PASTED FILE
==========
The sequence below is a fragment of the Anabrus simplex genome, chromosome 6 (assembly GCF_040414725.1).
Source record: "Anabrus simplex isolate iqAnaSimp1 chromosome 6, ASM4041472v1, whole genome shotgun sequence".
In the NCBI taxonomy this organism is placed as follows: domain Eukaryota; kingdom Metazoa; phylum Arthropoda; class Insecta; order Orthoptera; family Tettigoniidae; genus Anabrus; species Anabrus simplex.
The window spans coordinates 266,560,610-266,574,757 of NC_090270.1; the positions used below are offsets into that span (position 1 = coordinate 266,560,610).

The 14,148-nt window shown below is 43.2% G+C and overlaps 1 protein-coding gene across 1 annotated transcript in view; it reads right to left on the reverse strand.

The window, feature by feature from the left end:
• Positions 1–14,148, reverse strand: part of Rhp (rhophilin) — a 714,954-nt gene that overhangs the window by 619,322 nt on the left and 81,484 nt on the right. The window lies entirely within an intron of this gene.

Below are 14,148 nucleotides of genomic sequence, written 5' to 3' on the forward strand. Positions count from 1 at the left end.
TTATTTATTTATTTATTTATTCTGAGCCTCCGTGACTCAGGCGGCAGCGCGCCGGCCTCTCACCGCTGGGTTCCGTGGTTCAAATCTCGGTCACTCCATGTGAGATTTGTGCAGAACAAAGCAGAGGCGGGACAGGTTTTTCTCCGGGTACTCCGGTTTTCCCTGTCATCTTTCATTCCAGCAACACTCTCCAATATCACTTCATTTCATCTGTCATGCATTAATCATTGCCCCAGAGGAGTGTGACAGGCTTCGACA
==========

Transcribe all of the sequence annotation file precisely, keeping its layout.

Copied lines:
The sequence below is a fragment of the Anabrus simplex genome, chromosome 6 (assembly GCF_040414725.1).
Source record: "Anabrus simplex isolate iqAnaSimp1 chromosome 6, ASM4041472v1, whole genome shotgun sequence".
In the NCBI taxonomy this organism is placed as follows: domain Eukaryota; kingdom Metazoa; phylum Arthropoda; class Insecta; order Orthoptera; family Tettigoniidae; genus Anabrus; species Anabrus simplex.
The window spans coordinates 266,560,610-266,574,757 of NC_090270.1; the positions used below are offsets into that span (position 1 = coordinate 266,560,610).

The 14,148-nt window shown below is 43.2% G+C and overlaps 1 protein-coding gene across 1 annotated transcript in view; it reads right to left on the reverse strand.

The window, feature by feature from the left end:
• Positions 1–14,148, reverse strand: part of Rhp (rhophilin) — a 714,954-nt gene that overhangs the window by 619,322 nt on the left and 81,484 nt on the right. The window lies entirely within an intron of this gene.

Below are 14,148 nucleotides of genomic sequence, written 5' to 3' on the forward strand. Positions count from 1 at the left end.
TTATTTATTTATTTATTTATTCTGAGCCTCCGTGACTCAGGCGGCAGCGCGCCGGCCTCTCACCGCTGGGTTCCGTGGTTCAAATCTCGGTCACTCCATGTGAGATTTGTGCAGAACAAAGCAGAGGCGGGACAGGTTTTTCTCCGGGTACTCCGGTTTTCCCTGTCATCTTTCATTCCAGCAACACTCTCCAATATCACTTCATTTCATCTGTCATGCATTAATCATTGCCCCAGAGGAGTGTGACAGGCTTCGACA